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P. 152.

for loans ; 1,000l. or sometimes more, for contributions to the lottery; and that they have the benefit of holding the amount of all the monies issued for half-yearly dividends, during such portion of each half year as they may not happen to be demanded ; besides having the custody of cash for the navy and army services, in con sequence of the several laws made for regulating the offices of trea. furer of the navy, and Paymaster-general of the forces.

Your committee, therefore, upon reviewing thefe circumstances in the present times, and without questioning the propriety of the arrangement made in 1786, when the public debt was so much inferior in amount, cannot forbear to state it as a question still deserving the attention of parliament, whether a farther reduction of expence cannot and ought not to be made upon this branch of the public expenditure ?"

In the progress of the labours of the committee, some curious facts have been brought to light. For instance, pensions or salaries have been affixed to names merely to blind the public.. The mention of the name of Thomas Boone is accompanied with this remark.

* By the net income, amounting to the sum of 3451. Śs. Mr. Boone has never been benefited one thilling, having held the office from his appointment, as he now holds it, for the use and advantage of a near relation of the late Mr. Rigby *? Vol. i. P. 59.

John Lillingston Pownall, it is observed,

• Hoids the office of provost marshal general of his majesty's Leeward and Caribbee Ilands. It is now let to his deputy for seven years, who pays for the same sool. net per annum, and takes all the emoldients for his own use. Mr. Pownall derives no profit from this employment: he holds it in trust for another.' Vol. i. P. 61.

Oppofite to the name of Charles, earl of Liverpool, col. lector of the customis inwards, we read, with some degree of surprise, the following words.

His lordship states, that he holds no other place, pension, or employment under the government of this kingdom, except that of chancellor of the duchy and county palatine of Lancaster, which he holds during his majesty's pleasure; and as the emoluments are not paid out of any branch or part of the public reve. nue, but arise solely out of the revenues of the duchy and county palatine of Lancaster, which are the private property of the king as

* The former extracts are transoribed from Debrett's publication; this and the following, from that of Symonds, which contains not merely the reports, but various fuppledicats

duke of Lancaster, it is presumed that it is not the intention of the select committee of the house of commons for finance to call for an account of the emoluments of any office charged solely on the {a id revenue of the duchy and county palatine of Lancaster.' Vol. i. p. 63. - From these extracts our readers may judge of the importance of this publication, which ought to be perused by every one who wishes to have a just idea of our financial system; a system which, like the Augean stable, requires another Hercules to purify it and bring it into order. The members of the committee have deserved well of their country for preparing fuch ample materials for future researches: but we despair of real reform ; for that cannot take place unless these maxims should be adopted—that every one who works should be paid in proportion to his exertions, and that the idle should not Țeceive the rewards which are due only to the industrious,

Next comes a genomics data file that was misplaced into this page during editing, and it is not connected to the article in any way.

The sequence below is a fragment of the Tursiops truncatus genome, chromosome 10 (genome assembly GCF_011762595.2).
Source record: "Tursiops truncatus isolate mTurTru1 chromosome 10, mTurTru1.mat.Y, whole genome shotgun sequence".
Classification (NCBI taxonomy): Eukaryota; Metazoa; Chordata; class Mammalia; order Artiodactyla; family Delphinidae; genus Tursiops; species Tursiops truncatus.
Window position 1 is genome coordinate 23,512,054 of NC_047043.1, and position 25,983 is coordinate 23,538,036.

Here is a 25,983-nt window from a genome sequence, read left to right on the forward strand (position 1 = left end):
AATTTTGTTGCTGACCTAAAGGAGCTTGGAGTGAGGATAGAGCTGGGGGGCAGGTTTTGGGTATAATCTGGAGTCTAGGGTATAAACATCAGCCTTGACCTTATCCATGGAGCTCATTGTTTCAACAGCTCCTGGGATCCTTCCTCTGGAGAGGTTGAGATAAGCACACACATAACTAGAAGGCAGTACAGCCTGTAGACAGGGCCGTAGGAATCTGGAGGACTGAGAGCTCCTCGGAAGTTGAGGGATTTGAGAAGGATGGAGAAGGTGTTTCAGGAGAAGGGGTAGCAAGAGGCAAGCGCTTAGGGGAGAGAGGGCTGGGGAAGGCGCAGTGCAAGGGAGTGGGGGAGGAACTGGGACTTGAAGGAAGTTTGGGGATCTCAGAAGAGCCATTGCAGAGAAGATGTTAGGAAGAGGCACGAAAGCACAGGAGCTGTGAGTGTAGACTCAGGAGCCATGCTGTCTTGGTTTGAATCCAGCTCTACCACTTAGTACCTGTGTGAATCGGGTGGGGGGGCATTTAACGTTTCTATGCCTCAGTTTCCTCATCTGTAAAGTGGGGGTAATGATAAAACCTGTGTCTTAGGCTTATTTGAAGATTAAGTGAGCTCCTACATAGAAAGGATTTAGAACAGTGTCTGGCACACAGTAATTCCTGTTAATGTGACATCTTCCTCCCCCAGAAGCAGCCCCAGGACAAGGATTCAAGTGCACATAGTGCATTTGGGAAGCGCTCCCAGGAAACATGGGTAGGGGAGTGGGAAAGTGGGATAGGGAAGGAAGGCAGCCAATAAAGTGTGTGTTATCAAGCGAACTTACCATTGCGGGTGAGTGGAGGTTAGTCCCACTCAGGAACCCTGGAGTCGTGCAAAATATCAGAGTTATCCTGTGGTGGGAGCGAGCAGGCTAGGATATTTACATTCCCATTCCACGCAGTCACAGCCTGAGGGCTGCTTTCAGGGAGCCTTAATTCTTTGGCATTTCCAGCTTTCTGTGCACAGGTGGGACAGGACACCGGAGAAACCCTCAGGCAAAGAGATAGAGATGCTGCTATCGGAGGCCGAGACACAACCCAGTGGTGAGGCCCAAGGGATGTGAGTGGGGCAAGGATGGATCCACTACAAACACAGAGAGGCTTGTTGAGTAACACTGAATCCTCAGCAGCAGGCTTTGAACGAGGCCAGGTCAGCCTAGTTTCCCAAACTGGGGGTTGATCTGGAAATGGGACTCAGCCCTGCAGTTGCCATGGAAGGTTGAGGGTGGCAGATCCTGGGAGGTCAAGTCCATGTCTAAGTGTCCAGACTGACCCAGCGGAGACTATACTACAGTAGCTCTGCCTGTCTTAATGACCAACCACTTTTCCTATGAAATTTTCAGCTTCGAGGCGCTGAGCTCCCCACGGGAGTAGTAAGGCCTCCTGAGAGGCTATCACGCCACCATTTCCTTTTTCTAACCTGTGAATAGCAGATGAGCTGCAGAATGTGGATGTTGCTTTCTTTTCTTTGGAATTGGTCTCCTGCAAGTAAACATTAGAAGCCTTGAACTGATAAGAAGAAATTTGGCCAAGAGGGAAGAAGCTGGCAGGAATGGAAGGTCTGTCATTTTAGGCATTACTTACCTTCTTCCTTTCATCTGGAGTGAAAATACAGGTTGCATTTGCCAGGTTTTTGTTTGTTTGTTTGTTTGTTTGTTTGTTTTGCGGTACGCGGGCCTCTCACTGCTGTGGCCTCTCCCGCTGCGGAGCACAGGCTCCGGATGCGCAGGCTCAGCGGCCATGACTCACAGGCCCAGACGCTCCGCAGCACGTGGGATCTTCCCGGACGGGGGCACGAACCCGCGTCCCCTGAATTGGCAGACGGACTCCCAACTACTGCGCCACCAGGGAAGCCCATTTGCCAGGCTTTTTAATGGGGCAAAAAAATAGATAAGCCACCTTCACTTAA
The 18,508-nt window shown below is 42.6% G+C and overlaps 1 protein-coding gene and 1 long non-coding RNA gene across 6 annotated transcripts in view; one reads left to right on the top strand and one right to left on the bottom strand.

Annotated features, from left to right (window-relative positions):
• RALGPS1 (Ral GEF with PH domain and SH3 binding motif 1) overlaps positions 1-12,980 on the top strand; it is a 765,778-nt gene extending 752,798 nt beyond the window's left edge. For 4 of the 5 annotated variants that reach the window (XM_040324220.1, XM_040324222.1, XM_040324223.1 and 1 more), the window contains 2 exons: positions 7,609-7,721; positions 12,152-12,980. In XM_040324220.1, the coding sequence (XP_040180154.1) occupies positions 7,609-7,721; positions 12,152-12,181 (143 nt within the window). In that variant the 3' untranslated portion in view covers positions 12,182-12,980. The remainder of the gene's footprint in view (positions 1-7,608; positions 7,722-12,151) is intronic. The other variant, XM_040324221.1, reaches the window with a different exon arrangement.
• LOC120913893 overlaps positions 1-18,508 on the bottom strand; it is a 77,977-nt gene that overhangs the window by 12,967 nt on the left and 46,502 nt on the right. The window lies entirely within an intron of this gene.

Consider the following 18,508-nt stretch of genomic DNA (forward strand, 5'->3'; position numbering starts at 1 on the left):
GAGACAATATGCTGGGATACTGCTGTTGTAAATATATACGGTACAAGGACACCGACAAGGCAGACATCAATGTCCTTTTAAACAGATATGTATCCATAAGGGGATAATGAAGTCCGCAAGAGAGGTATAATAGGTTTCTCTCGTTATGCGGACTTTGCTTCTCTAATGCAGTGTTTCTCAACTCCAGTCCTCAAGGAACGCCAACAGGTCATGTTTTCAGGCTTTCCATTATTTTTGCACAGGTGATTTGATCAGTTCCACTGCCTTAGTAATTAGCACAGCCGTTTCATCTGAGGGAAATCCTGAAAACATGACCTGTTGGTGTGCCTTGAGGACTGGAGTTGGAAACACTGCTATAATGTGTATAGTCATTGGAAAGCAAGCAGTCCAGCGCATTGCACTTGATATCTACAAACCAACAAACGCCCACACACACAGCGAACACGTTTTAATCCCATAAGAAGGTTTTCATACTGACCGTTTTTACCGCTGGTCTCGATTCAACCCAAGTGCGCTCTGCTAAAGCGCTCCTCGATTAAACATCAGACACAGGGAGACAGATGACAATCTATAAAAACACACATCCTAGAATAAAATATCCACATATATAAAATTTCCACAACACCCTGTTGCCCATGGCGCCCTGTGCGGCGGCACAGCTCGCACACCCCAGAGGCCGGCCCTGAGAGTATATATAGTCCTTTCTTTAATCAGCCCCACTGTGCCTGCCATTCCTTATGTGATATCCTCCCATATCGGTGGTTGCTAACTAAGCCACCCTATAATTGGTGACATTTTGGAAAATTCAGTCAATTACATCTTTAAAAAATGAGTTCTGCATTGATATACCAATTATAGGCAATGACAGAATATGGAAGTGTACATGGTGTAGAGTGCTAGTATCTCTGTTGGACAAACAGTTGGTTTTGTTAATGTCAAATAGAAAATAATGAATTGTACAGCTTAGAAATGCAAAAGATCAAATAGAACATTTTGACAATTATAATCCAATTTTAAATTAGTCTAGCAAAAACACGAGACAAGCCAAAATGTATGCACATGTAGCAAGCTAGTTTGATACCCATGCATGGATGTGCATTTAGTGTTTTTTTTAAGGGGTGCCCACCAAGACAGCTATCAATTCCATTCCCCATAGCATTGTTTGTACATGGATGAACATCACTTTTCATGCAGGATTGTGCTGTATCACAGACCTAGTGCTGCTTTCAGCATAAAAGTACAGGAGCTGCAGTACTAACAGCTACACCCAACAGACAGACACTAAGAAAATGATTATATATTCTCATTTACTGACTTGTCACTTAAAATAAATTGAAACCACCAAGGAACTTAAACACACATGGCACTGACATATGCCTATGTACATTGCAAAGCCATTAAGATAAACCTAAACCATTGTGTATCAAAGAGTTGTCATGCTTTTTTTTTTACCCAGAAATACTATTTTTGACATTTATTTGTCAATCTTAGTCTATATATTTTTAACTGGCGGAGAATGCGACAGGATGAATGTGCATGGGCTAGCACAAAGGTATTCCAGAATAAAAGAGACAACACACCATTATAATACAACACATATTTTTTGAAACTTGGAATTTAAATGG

Vetus Testamentum Græcum cum variis Lectionibus. Edidit

Robertus Holmes, S.T. P. R. S.S. Ædis Christi Canonicus. Tomus primus. Folio. 135. Payne. 1798.

GREAT is the importance of this version of the Old Testament to the theological world, both as it proves the exjstence of the prophecies of Christ before their accomplishment, and as it serves to restore the genuine readings of the original, which, like other ancient writings, after a lapse of so many ages, cannot but have suffered by the ignorance or carelessness of transcribers.

On a former occafion*, we presented our readers with a view of Dr. Holmes's undertaking, and the manner in which he purposed to execute his plan. The result, so far as Genefis is concerned, is here produced.

The text which he has followed is that of the Vatican folio, printed in the year 1587. In a notice of the manufçripts employed, he has so described them as to dimninith the bulk of his volume by abridging his references, and, at the same time, to leave them sufficiently precise. When any manuscripts are defective, the deficiencies are specified. Undes one of these we are sorry to observe the loss of a very vaquable collation in its way from Copenhagen.

The editions which furnish variations of reading are rem, spectively cited: these are the Complutensian, Aldine, Alexandrine, and Catena Nicephori. In the last of these, are the

* See our XVIIth Vol. New Arr. P. I.

commentaries of fifty-one fathers from a manuscript of Con-, ftantinople.

The fathers and Greek writers from whom various readings, are taken, are numerous. Among them we find Philo Judæus, Justin Martyr, Irenæus, Clemens Alexandrinus, Origen, Eufebius, Athanafius, two Cyrils, three Gregories, Chryfoftom, Theodoret, Bafil, Theophylact, Acacius, He. fychius, and Procopius of. Gaza.

The versions which the editor has collated for the first book of Mofes, are eight in number---the ancient Latin, the Coptic, the Sahidic, Syriac, Arabic, Slavonic, Arimenian, and Georgian. These have been diligently and accurately consulted.

The first fix verses of Genesis, with the notes, may serve as a specimen.

Εν αρχη εποιησεν ο Θεος τον ουρανον και την γην. Η δε γη ην αορατος και ακατασκευαστος, και σκότος επανω της. αβυσσα και πγευμα Θεε επεφερετο επανω του υδατος. Και 3. ειπεν ο Θερς, γενηθήτω φως και εγενετο φως.